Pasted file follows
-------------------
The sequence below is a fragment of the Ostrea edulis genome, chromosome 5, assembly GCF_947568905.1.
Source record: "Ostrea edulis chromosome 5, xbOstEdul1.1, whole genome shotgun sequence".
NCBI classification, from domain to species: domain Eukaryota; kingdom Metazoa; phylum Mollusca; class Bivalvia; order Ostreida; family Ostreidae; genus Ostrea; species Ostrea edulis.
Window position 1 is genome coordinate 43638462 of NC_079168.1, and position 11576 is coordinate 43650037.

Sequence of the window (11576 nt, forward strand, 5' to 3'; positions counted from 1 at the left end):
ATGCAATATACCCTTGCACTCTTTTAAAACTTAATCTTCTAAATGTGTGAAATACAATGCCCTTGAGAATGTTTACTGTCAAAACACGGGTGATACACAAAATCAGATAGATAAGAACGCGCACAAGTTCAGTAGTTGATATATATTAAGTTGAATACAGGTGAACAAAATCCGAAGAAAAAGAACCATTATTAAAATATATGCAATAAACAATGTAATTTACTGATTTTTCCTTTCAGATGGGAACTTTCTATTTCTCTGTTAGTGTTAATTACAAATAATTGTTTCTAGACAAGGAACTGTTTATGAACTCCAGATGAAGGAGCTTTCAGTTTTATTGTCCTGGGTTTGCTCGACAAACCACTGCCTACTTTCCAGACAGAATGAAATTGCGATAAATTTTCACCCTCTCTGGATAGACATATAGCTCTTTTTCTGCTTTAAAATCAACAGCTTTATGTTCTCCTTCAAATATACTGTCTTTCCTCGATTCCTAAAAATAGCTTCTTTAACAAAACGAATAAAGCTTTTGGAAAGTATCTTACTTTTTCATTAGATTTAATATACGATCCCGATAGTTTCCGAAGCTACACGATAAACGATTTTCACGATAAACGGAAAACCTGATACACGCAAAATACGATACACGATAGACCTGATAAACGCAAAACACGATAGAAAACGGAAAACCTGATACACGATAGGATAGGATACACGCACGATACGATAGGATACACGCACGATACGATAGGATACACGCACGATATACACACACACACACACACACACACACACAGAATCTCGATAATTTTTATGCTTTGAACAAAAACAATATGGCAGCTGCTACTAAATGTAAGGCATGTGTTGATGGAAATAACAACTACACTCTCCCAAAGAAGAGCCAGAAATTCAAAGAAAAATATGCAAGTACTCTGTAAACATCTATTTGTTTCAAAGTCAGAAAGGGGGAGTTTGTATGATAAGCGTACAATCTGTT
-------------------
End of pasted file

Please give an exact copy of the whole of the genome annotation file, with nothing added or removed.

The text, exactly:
The sequence below is a fragment of the Ostrea edulis genome, chromosome 5, assembly GCF_947568905.1.
Source record: "Ostrea edulis chromosome 5, xbOstEdul1.1, whole genome shotgun sequence".
NCBI classification, from domain to species: domain Eukaryota; kingdom Metazoa; phylum Mollusca; class Bivalvia; order Ostreida; family Ostreidae; genus Ostrea; species Ostrea edulis.
Window position 1 is genome coordinate 43638462 of NC_079168.1, and position 11576 is coordinate 43650037.

Sequence of the window (11576 nt, forward strand, 5' to 3'; positions counted from 1 at the left end):
ATGCAATATACCCTTGCACTCTTTTAAAACTTAATCTTCTAAATGTGTGAAATACAATGCCCTTGAGAATGTTTACTGTCAAAACACGGGTGATACACAAAATCAGATAGATAAGAACGCGCACAAGTTCAGTAGTTGATATATATTAAGTTGAATACAGGTGAACAAAATCCGAAGAAAAAGAACCATTATTAAAATATATGCAATAAACAATGTAATTTACTGATTTTTCCTTTCAGATGGGAACTTTCTATTTCTCTGTTAGTGTTAATTACAAATAATTGTTTCTAGACAAGGAACTGTTTATGAACTCCAGATGAAGGAGCTTTCAGTTTTATTGTCCTGGGTTTGCTCGACAAACCACTGCCTACTTTCCAGACAGAATGAAATTGCGATAAATTTTCACCCTCTCTGGATAGACATATAGCTCTTTTTCTGCTTTAAAATCAACAGCTTTATGTTCTCCTTCAAATATACTGTCTTTCCTCGATTCCTAAAAATAGCTTCTTTAACAAAACGAATAAAGCTTTTGGAAAGTATCTTACTTTTTCATTAGATTTAATATACGATCCCGATAGTTTCCGAAGCTACACGATAAACGATTTTCACGATAAACGGAAAACCTGATACACGCAAAATACGATACACGATAGACCTGATAAACGCAAAACACGATAGAAAACGGAAAACCTGATACACGATAGGATAGGATACACGCACGATACGATAGGATACACGCACGATACGATAGGATACACGCACGATATACACACACACACACACACACACACACACAGAATCTCGATAATTTTTATGCTTTGAACAAAAACAATATGGCAGCTGCTACTAAATGTAAGGCATGTGTTGATGGAAATAACAACTACACTCTCCCAAAGAAGAGCCAGAAATTCAAAGAAAAATATGCAAGTACTCTGTAAACATCTATTTGTTTCAAAGTCAGAAAGGGGGAGTTTGTATGATAAGCGTACAATCTGTT